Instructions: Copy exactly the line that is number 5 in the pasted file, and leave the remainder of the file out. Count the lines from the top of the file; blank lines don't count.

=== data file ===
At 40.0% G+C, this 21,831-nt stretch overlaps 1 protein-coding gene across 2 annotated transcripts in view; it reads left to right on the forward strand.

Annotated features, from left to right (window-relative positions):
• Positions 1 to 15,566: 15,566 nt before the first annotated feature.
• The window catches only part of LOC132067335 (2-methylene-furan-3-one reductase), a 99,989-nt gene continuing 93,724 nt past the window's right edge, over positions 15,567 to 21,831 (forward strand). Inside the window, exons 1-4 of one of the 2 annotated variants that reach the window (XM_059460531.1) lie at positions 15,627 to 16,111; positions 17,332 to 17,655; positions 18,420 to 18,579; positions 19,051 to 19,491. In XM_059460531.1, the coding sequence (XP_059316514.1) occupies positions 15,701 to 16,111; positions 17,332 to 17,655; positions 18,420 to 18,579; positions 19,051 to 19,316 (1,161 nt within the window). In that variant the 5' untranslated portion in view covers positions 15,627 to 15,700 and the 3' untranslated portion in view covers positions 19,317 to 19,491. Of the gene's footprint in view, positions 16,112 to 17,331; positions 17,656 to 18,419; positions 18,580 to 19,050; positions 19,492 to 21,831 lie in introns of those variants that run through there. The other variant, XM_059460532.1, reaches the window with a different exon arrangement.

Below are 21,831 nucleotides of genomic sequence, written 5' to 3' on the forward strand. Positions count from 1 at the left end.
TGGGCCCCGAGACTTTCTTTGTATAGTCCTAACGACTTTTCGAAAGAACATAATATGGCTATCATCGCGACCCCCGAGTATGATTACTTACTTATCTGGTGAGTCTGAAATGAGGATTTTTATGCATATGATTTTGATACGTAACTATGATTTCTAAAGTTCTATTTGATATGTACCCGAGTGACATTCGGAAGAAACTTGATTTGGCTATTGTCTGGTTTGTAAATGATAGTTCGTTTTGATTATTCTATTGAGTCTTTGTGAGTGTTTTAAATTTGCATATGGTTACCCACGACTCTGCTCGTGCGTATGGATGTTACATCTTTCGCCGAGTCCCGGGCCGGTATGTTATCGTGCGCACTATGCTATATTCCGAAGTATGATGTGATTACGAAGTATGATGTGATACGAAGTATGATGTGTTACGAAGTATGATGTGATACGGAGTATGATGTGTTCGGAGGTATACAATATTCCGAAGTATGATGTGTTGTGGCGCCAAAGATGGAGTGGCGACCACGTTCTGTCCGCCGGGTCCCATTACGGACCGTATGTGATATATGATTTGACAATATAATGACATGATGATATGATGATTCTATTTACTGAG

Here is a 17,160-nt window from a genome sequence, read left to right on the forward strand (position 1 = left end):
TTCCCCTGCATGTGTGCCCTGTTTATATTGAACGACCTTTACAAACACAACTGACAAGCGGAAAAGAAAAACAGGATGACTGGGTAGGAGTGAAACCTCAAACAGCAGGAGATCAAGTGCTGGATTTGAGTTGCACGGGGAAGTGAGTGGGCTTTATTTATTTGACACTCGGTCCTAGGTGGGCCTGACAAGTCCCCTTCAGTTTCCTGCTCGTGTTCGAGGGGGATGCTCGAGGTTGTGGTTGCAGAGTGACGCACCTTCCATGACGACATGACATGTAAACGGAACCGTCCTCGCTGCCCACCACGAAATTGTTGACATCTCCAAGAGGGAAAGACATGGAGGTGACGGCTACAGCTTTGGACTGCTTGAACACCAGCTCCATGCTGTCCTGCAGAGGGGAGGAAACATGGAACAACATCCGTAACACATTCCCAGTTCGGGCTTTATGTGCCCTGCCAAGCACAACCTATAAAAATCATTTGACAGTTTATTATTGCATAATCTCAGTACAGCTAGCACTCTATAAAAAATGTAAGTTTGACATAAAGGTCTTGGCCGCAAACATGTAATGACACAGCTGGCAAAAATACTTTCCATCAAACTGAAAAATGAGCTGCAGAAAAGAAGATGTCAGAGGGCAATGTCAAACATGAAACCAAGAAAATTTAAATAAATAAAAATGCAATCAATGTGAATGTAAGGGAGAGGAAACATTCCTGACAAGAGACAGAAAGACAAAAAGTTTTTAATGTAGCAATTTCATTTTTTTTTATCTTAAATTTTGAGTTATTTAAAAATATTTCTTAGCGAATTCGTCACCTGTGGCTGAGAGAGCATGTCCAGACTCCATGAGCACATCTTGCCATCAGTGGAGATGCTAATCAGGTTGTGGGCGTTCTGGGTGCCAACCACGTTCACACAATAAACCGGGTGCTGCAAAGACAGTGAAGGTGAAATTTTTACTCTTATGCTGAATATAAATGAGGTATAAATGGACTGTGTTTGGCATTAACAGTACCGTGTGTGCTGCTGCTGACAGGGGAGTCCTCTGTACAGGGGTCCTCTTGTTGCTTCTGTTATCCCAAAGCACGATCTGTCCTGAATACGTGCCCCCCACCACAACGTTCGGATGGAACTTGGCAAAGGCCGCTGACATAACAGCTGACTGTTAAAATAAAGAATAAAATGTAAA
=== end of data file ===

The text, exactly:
Below are 21,831 nucleotides of genomic sequence, written 5' to 3' on the forward strand. Positions count from 1 at the left end.